Cinna TopBar
Skin care news, science news, answers to general questions, tips for your good health, and what people are saying about
Noredol Skin Care Gel, a new generation of cosmetics.

Noredol News

Noredol Home
    How to Use
    About Noredol
    About Cinna
    Order Page

Contact Us



CINNA-EUROPE Poznan, Poland, Nov. 17th, 2005
Cinna Health Products, a division of Molecular Research Center, Inc., proudly welcomed our subsidiary, Cinna Poland, as they began sales and distribution of Noredol Skin Care Gel in Europe. Located in Poznan, Poland, and opened in June of this year, Cinna Poland has already launched a TV ad campaign and filled numerous customer orders. Mr. Stefan Oziewicz is responsible for all sales and operations of our European Division.

 On the New Uses front, we have heard of a recent recommendation of Noredol Skin Care Gel for use as a cosmetic supplement following V-beam laser treatments. Added to the formulary at some doctor's offices, Noredol so soothed and calmed the skin, and reduced the appearance of redness, that it provided a new appropriate alternative in-between laser treatments!

We received some inquiries regarding what  Noredol Skin Care Gel can do for redness from scarring. We are investigating this application.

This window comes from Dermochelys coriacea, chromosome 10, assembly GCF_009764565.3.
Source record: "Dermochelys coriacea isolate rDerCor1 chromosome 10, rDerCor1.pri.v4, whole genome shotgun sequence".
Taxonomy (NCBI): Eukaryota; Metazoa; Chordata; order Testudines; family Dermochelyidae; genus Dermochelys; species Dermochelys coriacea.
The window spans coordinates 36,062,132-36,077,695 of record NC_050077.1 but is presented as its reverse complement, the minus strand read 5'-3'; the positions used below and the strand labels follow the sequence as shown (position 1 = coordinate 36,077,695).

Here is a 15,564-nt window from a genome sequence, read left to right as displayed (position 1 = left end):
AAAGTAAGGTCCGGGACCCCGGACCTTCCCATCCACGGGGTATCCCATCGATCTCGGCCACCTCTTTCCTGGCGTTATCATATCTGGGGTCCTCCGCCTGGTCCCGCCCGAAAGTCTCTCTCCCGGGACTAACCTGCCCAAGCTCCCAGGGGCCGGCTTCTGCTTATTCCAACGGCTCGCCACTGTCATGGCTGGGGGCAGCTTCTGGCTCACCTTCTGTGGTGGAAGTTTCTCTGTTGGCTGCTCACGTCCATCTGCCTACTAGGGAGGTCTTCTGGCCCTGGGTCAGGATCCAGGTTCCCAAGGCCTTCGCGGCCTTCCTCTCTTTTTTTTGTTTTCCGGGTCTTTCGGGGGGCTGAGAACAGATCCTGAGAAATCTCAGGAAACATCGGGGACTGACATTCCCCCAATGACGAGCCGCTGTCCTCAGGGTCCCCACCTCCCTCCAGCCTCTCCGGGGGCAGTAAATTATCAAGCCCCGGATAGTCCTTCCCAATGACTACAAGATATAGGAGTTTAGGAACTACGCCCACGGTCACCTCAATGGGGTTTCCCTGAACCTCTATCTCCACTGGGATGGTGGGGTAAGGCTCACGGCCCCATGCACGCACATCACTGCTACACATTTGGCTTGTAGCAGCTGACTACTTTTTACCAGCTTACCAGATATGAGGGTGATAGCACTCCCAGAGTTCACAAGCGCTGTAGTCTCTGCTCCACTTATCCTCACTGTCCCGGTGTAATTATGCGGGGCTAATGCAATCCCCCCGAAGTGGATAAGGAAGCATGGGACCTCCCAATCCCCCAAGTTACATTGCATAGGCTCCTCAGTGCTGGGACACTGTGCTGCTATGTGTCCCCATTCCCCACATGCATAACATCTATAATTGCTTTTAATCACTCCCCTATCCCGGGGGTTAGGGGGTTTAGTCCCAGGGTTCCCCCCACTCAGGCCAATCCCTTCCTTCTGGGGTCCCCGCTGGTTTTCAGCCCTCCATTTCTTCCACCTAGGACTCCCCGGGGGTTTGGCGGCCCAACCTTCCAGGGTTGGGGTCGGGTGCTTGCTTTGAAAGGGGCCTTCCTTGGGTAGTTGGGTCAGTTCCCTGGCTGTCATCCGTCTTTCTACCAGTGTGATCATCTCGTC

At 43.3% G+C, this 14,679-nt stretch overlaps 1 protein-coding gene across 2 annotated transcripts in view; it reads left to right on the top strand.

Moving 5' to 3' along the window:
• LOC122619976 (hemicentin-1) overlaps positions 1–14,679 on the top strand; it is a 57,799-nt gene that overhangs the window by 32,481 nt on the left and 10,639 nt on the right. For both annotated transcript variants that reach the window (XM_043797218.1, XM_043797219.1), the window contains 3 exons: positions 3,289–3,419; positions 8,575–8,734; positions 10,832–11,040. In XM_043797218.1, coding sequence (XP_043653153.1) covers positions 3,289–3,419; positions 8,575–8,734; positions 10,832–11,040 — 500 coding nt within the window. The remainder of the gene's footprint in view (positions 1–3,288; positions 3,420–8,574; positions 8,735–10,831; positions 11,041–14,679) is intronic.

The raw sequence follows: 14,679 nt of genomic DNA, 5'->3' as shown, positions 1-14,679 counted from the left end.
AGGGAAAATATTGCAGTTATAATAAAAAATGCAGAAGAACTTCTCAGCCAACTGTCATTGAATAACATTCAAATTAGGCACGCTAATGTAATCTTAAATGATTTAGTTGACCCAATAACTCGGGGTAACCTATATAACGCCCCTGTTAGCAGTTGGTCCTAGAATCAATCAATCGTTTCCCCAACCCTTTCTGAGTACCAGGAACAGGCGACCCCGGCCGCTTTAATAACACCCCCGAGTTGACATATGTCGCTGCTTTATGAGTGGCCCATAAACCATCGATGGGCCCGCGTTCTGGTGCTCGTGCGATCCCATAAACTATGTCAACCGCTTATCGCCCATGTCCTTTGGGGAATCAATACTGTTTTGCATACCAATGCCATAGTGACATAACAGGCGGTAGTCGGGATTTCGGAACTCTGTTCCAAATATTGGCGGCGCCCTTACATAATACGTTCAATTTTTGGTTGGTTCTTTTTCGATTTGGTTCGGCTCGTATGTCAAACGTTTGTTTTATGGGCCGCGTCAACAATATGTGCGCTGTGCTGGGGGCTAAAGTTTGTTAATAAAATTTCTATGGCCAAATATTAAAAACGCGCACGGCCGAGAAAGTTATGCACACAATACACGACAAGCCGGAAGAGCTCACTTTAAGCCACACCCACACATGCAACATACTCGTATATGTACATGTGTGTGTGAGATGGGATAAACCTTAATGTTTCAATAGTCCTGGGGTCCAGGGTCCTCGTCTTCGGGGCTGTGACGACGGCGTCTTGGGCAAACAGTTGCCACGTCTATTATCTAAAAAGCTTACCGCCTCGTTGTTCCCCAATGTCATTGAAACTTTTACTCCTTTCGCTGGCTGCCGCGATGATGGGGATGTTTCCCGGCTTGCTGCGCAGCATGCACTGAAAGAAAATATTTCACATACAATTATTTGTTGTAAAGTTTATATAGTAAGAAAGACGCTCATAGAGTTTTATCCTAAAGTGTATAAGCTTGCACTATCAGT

Favorite New Quote: "After using Noredol, my boyfriend says my face is kissably soft;
too bad my husband didn't notice. "




All sources are listing hot beverages as rosacea triggers. When I first read this information I thought, "Oh! I can drink iced coffee." I soon discovered that it doesn't matter if I drink cold or hot coffee and tea. The results were the same. Two days after drinking either one, red blemishes appeared on my face. Then I tested how much coffee (or rather how little) it takes to trigger my rosacea. Unfortunately, it is very little. Half a cup of coffee or tea every 3-4 days is my limit to stay without rosacea symptoms. Decaffeinated coffees and teas seem to have the same triggering potency as the regular ones. Also, green and brown teas have similar triggering effects on the appearance of rosacea symptoms.

When evaluating what can trigger your rosacea, remember that it usually takes two days to see the effect after a triggering event.

In addition, I can add to the long list of rosacea triggers, the following fruits: raspberry, blueberry and strawberry. Raspberry is an especially potent trigger of rosacea. It is unfortunate that these otherwise quite tasty fruits, full of vitamins and anti-oxidants, might be off limits to rosacea sufferers. We will follow-up these observations with a study aimed to identify what compounds are responsible for triggering rosacea.

Our work continues on ways to improve appearance of skin affected by acne and rosacea. CINNA HEALTH PRODUCTS will be introducing another product that will further benefit skin appearance.
Watch for our next issue of Noredol News.


Acne Alison M. Layton, MD, Diane Thiboutot, MD, Vincenzo Bettoli, MD, 88 pp, ISBN 1-899541-73-X, Oxford, England, Health Press Limited, 2004.

Avoidance of triggers key to Rosacea control: sunscreen, careful diet. (Clinical Rounds): An article from: Skin & Allergy News [HTML] by Elizabeth Lohr